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Acids and Bases. Definitions of Acids. Arrhenius Acid-any substance that produces hydrogen ions (H + ) when dissolved in water. Bronsted Lowry acid-any substance that donates protons to form hydronium ions (H 3 O + ) Examples of acids: HCl, HNO 3 , H 2 SO 4 , HC 2 H 3 O 2. Properties of Acids.

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definitions of acids
Definitions of Acids
  • Arrhenius Acid-any substance that produces hydrogen ions (H+) when dissolved in water.
  • Bronsted Lowry acid-any substance that donates protons to form hydronium ions (H3O+)
  • Examples of acids: HCl, HNO3, H2SO4, HC2H3O2
properties of acids
Properties of Acids
  • Taste sour
  • React with metals
  • Conduct electricity
  • pH<7
  • Turn litmus red
  • Turn phenolphthalein colorless
definitions of bases
Definitions of Bases
  • Arrhenius Base-any substance that produces hydroxide ions (OH-) when dissolved in water.
  • Bronsted Lowry Base- any substance that accepts protons.
  • Examples of bases: NaOH, Ca(OH)2, Mg(OH)2, NH3
properties of bases
Properties of Bases
  • Taste bitter
  • Feel slippery
  • Conduct electricity
  • pH>7
  • Turn litmus blue
  • Turn phenolphthalein pink
hcl is an example of a n
HCl is an example of a(n)

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  • Acid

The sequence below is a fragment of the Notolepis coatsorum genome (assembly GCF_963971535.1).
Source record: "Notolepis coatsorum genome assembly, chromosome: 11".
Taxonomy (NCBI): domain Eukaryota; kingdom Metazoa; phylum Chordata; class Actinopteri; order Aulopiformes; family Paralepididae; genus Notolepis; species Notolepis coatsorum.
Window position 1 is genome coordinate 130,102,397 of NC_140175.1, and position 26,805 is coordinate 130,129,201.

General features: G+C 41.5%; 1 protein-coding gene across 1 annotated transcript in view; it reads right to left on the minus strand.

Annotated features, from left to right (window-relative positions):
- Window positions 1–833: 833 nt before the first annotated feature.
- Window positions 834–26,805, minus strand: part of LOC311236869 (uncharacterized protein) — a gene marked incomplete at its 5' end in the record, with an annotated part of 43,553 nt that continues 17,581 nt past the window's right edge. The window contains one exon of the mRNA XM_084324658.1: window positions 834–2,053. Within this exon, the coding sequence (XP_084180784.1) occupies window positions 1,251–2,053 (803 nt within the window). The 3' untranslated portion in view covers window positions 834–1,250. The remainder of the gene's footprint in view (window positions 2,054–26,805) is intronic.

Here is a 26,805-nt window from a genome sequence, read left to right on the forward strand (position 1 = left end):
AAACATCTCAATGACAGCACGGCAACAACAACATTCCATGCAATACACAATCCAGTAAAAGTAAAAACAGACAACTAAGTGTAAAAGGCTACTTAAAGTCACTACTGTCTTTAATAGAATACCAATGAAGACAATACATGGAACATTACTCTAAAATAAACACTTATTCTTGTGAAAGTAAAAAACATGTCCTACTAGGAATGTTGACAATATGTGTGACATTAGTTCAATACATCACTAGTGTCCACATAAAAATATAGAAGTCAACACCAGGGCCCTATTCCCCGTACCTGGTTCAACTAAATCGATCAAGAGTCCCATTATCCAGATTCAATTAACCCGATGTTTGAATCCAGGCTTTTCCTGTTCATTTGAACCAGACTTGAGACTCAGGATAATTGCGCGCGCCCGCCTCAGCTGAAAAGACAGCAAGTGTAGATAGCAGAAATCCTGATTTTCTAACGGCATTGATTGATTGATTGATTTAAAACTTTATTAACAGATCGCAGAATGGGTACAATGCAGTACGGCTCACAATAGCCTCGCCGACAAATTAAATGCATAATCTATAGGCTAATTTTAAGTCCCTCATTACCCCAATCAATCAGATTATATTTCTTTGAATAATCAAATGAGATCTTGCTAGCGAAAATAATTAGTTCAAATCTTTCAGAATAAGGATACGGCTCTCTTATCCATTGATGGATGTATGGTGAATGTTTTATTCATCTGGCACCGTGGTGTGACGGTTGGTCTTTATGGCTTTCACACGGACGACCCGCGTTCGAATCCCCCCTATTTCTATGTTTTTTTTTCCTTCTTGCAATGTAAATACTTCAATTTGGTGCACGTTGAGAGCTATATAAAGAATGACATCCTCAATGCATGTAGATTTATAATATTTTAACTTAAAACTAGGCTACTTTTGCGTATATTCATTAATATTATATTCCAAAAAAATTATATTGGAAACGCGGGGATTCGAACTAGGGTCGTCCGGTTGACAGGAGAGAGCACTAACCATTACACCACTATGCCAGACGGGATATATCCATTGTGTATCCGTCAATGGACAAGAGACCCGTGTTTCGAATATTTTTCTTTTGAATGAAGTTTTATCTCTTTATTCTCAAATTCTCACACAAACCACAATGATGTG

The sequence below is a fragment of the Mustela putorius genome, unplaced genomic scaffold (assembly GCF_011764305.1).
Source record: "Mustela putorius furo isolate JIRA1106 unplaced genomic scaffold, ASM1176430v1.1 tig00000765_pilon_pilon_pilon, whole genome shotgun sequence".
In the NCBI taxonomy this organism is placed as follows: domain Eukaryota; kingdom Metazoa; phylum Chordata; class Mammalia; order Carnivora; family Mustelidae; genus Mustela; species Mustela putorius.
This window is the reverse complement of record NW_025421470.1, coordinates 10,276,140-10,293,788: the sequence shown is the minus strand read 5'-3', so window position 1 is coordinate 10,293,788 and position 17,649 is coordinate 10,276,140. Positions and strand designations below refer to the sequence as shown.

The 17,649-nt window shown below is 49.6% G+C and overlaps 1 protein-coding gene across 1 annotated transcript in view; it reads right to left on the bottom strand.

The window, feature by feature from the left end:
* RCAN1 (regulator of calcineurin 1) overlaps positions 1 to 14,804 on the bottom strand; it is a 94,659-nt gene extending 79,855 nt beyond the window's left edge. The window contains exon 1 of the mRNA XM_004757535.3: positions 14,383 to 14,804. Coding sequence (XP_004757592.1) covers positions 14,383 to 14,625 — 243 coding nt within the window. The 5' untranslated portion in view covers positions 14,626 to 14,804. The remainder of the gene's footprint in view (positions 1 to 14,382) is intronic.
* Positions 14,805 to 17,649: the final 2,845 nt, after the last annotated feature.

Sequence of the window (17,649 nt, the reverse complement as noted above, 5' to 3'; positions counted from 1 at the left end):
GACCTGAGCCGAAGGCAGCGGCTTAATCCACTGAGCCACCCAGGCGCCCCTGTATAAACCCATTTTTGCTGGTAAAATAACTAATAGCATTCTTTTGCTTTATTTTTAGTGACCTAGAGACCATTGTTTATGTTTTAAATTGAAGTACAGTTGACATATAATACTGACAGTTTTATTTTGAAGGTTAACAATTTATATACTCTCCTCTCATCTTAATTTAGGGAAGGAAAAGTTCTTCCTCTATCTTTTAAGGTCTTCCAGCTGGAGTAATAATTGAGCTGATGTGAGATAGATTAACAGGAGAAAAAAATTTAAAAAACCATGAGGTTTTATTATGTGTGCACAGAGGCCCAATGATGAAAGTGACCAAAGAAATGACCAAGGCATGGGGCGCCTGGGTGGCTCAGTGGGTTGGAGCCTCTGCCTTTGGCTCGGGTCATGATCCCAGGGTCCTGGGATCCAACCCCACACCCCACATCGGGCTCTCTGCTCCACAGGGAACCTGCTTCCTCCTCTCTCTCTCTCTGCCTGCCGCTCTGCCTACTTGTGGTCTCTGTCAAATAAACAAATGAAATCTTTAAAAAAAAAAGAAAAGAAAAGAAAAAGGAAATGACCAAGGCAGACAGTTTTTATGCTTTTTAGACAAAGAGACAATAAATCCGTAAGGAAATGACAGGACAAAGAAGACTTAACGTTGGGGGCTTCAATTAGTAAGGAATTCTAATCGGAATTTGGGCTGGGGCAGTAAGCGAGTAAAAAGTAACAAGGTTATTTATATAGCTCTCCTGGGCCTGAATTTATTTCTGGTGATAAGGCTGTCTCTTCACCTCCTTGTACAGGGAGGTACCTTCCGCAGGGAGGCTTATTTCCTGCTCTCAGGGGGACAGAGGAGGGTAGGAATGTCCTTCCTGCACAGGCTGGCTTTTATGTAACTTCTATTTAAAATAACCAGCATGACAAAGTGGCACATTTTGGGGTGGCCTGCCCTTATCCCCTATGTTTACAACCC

• Base
  • Neither
calculating ph
Calculating pH
  • The pH scale is a logarithmic scale used to quantitatively represent the strength (concentration) of an acid.
  • pH = -log[H+]
  • The greater the concentration of the hydrogen ion (H+), the stronger the acid and the lower the pH.
sample problems
Sample Problems
  • What is the pH of a solution in which [H+] = 1 x 10-2?
  • pH = 2
  • What is the pH of a solution in which [H+] = 1 x 10-6?
  • pH = 6
  • Which is more concentrated?
  • pH=2
ph and poh
pH and pOH
  • The pOH scale is a logarithmic scale used to quantitatively represent the strength (concentration) of a base.
  • pOH = -log[OH-]
  • The greater the concentration of the hydroxide ion (OH-), the stronger the base and the lower the pOH.
  • pOH + pH = 14
practice problems
Practice Problems
  • Calculate the pH and pOH of solutions with the following concentrations and classify as acidic, basic, or neutral.
  • [OH-] = 1 x 10-9
  • [H+] = 1 x 10-7
  • [H+] = 1 x 10-4
  • [OH-] = 1 x 10-2
indicators and ph
Indicators and pH
  • Indicators are substances that change color depending on the concentration of hydrogen ions (H+) in a solution.
  • Litmus and phenolphthalein are examples of indicators.
  • Indicators can be used to determine the pH of a solution.
  • http://www.explorelearning.com/
a solution with a ph of 3 is
A solution with a pH of 3 is

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  • Acidic
  • Basic
  • Neutral
naming acids
Naming Acids
  • Binary acids- consist of hydrogen and one other element.
  • Use the prefix –hydro and change the ending of the element to –ic.
  • Example: HCl hydrochloric acid

HBr hydrobromic acid

H2S hydrosulfuric acid

naming acids1
Naming acids
  • Oxyacids-consist of hydrogen, oxygen, and one additional element.
  • If the polyatomic ion ends in –ate, change the ending to –ic.
  • If the polyatomic ion ends in –ite, change the ending to –ous.